And today's new Swing groups like "Cherry Poppin' Daddies", "Big Bad Voodoo Daddy", "The Brian Setzer Orchestra", "The Bill Elliott Swing Orchestra", "Jet Set Six", "BadaBing BadaBoom", "The New Morty Show", "Wally's Swing World", "Red & the Red Hots", "The Swingtips", "Indigo", "Blue Plate Special", "Royal Crown Revue", "Vernonica Martell & her Big City Swing Band", "Big Time Operator", "Steve Lucky & the Rhumba Bums", "Reunion Big Band & Lynn Roberts", "Swingerhead", "Greg Hardy & the Blue Light Boys", "Eight to the Bar", "The Camaros", "Bellevue Cadillac", "Eddie Reed", Pete Jacobs & his Wartime Radio Revue", "Colin James", "George Gee", "The Flying Neutrinos", "Lavay Smith & her Red Hot Skillet Lickers", "Casey MacGill & the Spirits of Rhythm", "Big Kahuna & the Copa Cat Pack", "Swingadelic", "The Bel Airs", "Amy and the Hank Sinatras", Maci Miller", "Prairie Cats", "the D's3", "Torello's Jive Bugs", Tom Cunningham Ochestra", "King Teddy", "Blue Sky 5", "The Jive Aces", "Phat Cat Swinger", "Harry & the Hightones" and many others are bringing their style of Swing to a new generation. Without a doubt, Swing will continue to be alive and well in the 21st Century.

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Big Band & Swing History

The Big Band, Swing and Jazz years of the 1930s & '40s were America's Golden Age of live entertainment. Originally, dozens of touring Big Bands, along with Territory Bands provided live dance music to every corner of the Nation. Ballrooms, hotels, theaters and clubs vibrated to the driving beat of the Big Bands and the skillful Dance moves of "FoxTrotters", "JitterBuggers", "Swing Dancers" and "Zoot Suiters"...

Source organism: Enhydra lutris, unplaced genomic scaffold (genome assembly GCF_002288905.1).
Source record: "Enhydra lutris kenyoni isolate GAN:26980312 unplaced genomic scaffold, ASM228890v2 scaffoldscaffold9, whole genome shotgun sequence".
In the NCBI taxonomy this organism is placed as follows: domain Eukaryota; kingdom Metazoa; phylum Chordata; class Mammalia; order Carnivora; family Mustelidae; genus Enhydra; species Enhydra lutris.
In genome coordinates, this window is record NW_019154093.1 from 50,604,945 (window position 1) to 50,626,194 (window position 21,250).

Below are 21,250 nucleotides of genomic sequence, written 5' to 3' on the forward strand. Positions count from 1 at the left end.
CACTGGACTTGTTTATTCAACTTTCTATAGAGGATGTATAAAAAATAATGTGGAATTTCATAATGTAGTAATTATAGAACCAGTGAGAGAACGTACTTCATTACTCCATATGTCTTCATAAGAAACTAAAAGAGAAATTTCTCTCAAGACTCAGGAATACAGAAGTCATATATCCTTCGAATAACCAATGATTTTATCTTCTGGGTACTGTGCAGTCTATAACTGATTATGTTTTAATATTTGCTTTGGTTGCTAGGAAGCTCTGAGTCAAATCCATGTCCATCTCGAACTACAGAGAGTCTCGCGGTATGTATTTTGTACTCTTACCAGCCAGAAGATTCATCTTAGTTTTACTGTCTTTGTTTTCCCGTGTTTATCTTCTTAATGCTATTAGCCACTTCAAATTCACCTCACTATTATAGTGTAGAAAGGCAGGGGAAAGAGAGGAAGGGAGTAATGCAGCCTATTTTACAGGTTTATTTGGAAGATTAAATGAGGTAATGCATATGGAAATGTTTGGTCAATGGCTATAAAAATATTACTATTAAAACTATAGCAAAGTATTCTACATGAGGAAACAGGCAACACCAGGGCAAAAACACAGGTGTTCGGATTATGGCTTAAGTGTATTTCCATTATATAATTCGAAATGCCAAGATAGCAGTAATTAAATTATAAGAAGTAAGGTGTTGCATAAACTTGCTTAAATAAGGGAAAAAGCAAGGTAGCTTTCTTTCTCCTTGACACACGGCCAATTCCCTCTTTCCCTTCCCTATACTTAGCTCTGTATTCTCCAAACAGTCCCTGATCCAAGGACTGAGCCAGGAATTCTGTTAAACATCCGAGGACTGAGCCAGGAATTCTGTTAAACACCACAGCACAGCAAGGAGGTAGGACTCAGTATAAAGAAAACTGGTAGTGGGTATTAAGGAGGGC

Live Big Band remote broadcasts were beamed from coast to coast. Radio Disc Jockeys played the 78 rpm hits of the Big Bands. Jukeboxes in every malt shop and joint belted out Big Band "Killer Dillers." Big Bands appeared in films, on stage and in their own radio shows...

Big Bands, led by Benny Goodman, Glenn Miller, Harry James, Tommy and Jimmy Dorsey, Count Basie, Woody Herman, Duke Ellington, Bob Crosby, Artie Shaw, Charlie Barnet, Jimmie Lunceford, Glen Gray, Les Brown, Gene Krupa and many more were the heart and soul of the fabulous swing era. They thrilled millions...

Now once again, you can experience the fun and excitement of Hot! Swing Music and Dance at the "Big Band Dance Party". New digital remasters of the original Big Band classics, along with the very latest Big Band/Swing Dance/Zoot music of today, will keep you Swinging all night long.


During the swing era, most people danced The Foxtrot. The dance was developed in 1914 by vaudeville performer Harry Fox who introduced it in his dance act. The fox trot was a significant development in ballroom dancing as its combination of slow and quick steps provided more flexibility and dancing pleasure than the monotonous steps it replaced.

Teenagers and those of college age during the swing years needed an energetic and athletic dance to match their youthfulness, and the hot jump tunes played by the Big Bands. They danced the Lindy Hop or Jitterbug. It had its origins in the black community and borrowed movements from dances such as the Texas Tommy, Charleston, and Shag. The Lindy Hop was named in honor of Charles Lindbergh's 1927 solo flight to Paris.

The Lindy Hop's basic step is a syncopated two-step or box-step that accents the off-beat, followed by a breakaway. The Lindy Hop gives plenty of freedom for frantic self-expression and acrobatic moves. It's the perfect vehicle to become a part of the musical excitement and energy of the Big Band Dance Party.